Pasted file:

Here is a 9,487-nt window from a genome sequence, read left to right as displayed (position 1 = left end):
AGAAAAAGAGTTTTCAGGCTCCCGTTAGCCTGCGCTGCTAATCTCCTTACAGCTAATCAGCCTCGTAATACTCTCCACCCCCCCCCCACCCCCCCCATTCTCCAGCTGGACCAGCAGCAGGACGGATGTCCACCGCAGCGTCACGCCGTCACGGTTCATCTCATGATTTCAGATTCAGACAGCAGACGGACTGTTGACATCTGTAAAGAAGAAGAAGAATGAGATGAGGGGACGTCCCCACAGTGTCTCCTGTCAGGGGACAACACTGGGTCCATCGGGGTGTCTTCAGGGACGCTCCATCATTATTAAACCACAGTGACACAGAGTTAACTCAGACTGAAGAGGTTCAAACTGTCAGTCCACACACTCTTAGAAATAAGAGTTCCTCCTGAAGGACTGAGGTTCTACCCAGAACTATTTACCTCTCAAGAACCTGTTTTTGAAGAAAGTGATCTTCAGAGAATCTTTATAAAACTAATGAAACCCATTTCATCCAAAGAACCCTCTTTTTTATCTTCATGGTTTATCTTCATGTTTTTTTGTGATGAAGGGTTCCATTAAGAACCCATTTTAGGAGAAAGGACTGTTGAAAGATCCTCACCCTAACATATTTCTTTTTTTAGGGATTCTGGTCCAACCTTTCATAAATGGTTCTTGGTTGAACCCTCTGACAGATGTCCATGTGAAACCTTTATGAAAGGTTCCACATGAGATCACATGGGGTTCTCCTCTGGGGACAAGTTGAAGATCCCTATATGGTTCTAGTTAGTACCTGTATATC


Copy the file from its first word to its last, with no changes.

Here is a 9,487-nt window from a genome sequence, read left to right as displayed (position 1 = left end):
AGAAAAAGAGTTTTCAGGCTCCCGTTAGCCTGCGCTGCTAATCTCCTTACAGCTAATCAGCCTCGTAATACTCTCCACCCCCCCCCCACCCCCCCCATTCTCCAGCTGGACCAGCAGCAGGACGGATGTCCACCGCAGCGTCACGCCGTCACGGTTCATCTCATGATTTCAGATTCAGACAGCAGACGGACTGTTGACATCTGTAAAGAAGAAGAAGAATGAGATGAGGGGACGTCCCCACAGTGTCTCCTGTCAGGGGACAACACTGGGTCCATCGGGGTGTCTTCAGGGACGCTCCATCATTATTAAACCACAGTGACACAGAGTTAACTCAGACTGAAGAGGTTCAAACTGTCAGTCCACACACTCTTAGAAATAAGAGTTCCTCCTGAAGGACTGAGGTTCTACCCAGAACTATTTACCTCTCAAGAACCTGTTTTTGAAGAAAGTGATCTTCAGAGAATCTTTATAAAACTAATGAAACCCATTTCATCCAAAGAACCCTCTTTTTTATCTTCATGGTTTATCTTCATGTTTTTTTGTGATGAAGGGTTCCATTAAGAACCCATTTTAGGAGAAAGGACTGTTGAAAGATCCTCACCCTAACATATTTCTTTTTTTAGGGATTCTGGTCCAACCTTTCATAAATGGTTCTTGGTTGAACCCTCTGACAGATGTCCATGTGAAACCTTTATGAAAGGTTCCACATGAGATCACATGGGGTTCTCCTCTGGGGACAAGTTGAAGATCCCTATATGGTTCTAGTTAGTACCTGTATATC